Hob & Broom: Household Lore & Traditions

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Birch: The Tree of Midsummer

 

 

 

I'd like to go by climbing a birch tree
And climb black branches up a snow-white trunk
Toward heaven, till the tree could bear no more,
But dipped its top and set me down again.
That would be good both coming and going back.
One could do worse than be a swinger of birches.

-Robert Frost, "Birches"

In writing of birches, Frost repeatedly evokes childhood innocence and freedom, and the act of climbing a birch described above is a metaphor for the life cycle, coming from the ground to the top, then back to the ground again. Trees are central to Germanic mythology. Yggdrasil is the World Tree, containing the nine worlds in its branches and roots, and Odin hanged himself from it in order to gain wisdom. Groves were locations for Germanic rites, and the first people were (according to Germanic cosmology) the children of trees.

We hear a lot about the significance of oaks in heathenry. But there are other trees that hold power and meaning in Germanic cultures, too. One of these is the birch, which has its own rune that can be found in all three rune poems ("The Rune Poems"). The Anglo-Saxon verse for the birch rune (called beorc here, and referring to the poplar tree because birches were uncommon in England, but still connected to continental birches by etymology), states:

The poplar bears no fruit; yet without seed it brings forth suckers,
for it is generated from its leaves.
Splendid are its branches and gloriously adorned
its lofty crown which reaches to the skies.

The Old Norwegian poem states:

Birch has the greenest leaves of any shrub;
Loki was fortunate in his deceit.

Finally, the Icelandic poem:

Birch
leafy twig
and little tree
and fresh young shrub.

These poems refer to growth, regeneration, green-ness (the color in Western cultures associated with health, life and growth), freshness, and youth – testaments to Germanic beliefs about birches’ powers. These beliefs are reflected in the folk practices and lore in Germany and Scandinavia.

Birches are particularly important during Midsummer, also called the Summer Solstice and St. John’s Day, especially in and around houses. In Sachsenburg, Germany, birch branches are set before a house on Midsummer (Thorpe 140). In Finland, it’s “important to have birch in the house to guarantee future happiness” ("Scandinavian Midsummer"). Throughout the year, the Finnish keep leafy birch twigs in saunas, using them to therapeutically whip the body, a purifying act that increases blood circulation and relaxes the muscles.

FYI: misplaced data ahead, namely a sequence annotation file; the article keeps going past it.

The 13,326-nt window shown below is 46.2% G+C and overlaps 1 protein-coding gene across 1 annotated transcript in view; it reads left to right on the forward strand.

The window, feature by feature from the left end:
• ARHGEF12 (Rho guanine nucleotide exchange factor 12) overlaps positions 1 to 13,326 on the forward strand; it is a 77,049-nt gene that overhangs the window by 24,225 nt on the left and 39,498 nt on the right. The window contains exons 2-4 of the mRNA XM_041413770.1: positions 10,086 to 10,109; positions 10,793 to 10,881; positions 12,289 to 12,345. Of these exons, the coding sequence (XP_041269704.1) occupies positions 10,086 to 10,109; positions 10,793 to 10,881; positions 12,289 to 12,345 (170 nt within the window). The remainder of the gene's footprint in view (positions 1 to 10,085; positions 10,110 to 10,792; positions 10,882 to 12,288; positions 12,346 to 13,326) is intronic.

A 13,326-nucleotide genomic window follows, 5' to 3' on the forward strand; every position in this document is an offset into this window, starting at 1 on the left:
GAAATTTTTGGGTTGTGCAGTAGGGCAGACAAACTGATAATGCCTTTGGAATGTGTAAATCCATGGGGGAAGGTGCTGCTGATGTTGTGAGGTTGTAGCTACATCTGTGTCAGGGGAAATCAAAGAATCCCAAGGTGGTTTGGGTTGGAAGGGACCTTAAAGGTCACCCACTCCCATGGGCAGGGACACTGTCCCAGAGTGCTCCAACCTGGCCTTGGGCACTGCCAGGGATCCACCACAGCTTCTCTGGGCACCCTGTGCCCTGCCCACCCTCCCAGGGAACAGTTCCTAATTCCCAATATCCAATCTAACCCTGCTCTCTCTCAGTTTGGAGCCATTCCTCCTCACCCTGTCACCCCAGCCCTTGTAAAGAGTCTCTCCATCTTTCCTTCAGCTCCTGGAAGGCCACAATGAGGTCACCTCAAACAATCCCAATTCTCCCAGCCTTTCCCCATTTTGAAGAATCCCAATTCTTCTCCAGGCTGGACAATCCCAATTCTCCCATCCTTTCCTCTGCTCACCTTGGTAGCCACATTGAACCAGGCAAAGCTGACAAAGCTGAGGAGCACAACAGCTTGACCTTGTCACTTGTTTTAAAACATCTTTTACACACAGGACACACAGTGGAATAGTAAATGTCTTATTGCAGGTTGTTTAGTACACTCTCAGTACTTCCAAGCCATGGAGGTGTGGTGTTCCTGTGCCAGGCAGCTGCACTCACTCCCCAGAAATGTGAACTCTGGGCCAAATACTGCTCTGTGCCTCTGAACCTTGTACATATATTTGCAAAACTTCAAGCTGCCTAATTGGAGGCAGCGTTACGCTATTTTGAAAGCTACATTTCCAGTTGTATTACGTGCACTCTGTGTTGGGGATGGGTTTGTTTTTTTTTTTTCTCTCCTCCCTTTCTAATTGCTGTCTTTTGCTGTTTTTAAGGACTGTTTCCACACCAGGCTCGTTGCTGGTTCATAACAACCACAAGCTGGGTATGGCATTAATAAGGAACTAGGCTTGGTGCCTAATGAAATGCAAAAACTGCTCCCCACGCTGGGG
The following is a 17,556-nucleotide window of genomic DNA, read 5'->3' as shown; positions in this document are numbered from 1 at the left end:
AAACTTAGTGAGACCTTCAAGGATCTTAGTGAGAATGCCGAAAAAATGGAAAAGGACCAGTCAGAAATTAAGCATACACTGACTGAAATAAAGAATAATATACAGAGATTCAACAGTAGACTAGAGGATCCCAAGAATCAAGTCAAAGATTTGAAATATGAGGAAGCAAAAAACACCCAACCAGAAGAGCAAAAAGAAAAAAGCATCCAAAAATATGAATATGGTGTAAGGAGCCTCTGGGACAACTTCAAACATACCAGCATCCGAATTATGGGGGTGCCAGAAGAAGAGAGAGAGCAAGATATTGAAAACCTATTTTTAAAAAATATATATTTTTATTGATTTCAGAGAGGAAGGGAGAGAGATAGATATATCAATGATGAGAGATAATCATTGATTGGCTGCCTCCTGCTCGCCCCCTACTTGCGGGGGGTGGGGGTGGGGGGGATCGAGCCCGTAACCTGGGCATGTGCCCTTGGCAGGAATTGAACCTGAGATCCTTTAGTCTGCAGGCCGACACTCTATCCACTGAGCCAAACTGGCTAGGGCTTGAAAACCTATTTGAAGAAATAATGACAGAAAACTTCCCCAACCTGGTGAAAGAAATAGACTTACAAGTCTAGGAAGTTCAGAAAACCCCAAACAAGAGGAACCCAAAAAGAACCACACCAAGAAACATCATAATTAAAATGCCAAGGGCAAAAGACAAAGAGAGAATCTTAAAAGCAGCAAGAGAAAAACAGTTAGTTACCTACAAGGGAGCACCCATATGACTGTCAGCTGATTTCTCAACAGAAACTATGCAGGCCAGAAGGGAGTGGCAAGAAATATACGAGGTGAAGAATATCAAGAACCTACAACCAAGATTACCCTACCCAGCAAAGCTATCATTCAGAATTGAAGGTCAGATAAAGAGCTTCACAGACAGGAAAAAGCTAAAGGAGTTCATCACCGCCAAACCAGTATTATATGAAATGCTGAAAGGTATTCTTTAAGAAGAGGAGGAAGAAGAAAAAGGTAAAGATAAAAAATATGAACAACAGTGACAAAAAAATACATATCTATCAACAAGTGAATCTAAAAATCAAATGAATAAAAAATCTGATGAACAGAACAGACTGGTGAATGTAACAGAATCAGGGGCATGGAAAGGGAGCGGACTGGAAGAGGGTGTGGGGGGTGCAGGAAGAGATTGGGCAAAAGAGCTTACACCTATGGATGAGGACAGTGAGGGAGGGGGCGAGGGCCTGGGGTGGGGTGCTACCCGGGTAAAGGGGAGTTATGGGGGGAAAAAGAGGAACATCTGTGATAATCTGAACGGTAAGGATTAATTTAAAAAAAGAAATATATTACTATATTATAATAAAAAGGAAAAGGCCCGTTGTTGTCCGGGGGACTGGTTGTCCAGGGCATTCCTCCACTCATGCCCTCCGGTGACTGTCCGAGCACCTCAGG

Birches are also used to construct a rope called a Rosen-stock in Sachsenburg, which is stretched across a street in town (Thorpe 140). While Thorpe doesn’t explain why this is done, considering birch’s purifying powers, it may be a protective act to prevent ill-meaning spirits from crossing to do their mischief.

In Braunschweig, Germany, “everything at Whitsuntide is decorated with may (birch)” (Thorpe 139). (Note that the term may refers to the green leaves and branches, not the month itself.) Whitsunday is also known as Pentecost, a Christian holiday taking place on the 7th Sunday after Easter, sometime between the end of May and the beginning of June. While this isn’t quite the solstice, it is a celebration of summertime and all the season offers.

Birches symbolize renewal, cleanliness, and purity. Birch extracts have been used in shampoos and soaps, and as analgesics and antiseptics (particularly from the wintergreen produced by eastern North American silver birch, Betula lenta). They purify our spaces, our bodies and spirits; they protect us and our homes. They embody the energy of summertime, verdant and bright, reaching upward and making the most of the powers of the sun that shines brightest at this time of year.

 

Works Cited

“The Rune Poems.” Ragweed Forge. https://www.ragweedforge.com/poems.html. Accessed. 18 June 2018.

“Scandinavian Midsummer.” Ingebretsen’s. https://www.ingebretsens.com/culture/traditions/scandinavian-midsummer. Accessed 18 June 2018.

Thorpe, Benjamin. Northern Mythology. Vol. 3. Lumley, 1851.

 

Image sourced from Wikipedia

 

 

 

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The Cunning Wife is an animist, writer, diviner, crafter, witch, spirit worker and traveler, guided by both philosophical Taoism and Germanic and Slavic folk traditions. Her written work has been published in a number of online and print magazines, including Witches & Pagans. She gets excited about scholarly essays and books on folklore, magical tales, and ancient spiritual practices, and is passionate about sharing that information in ways that are accessible and relevant. She is also an avid crafter of magical and mundane items. She believes that there is magic in the mundane, just waiting to be remembered.  

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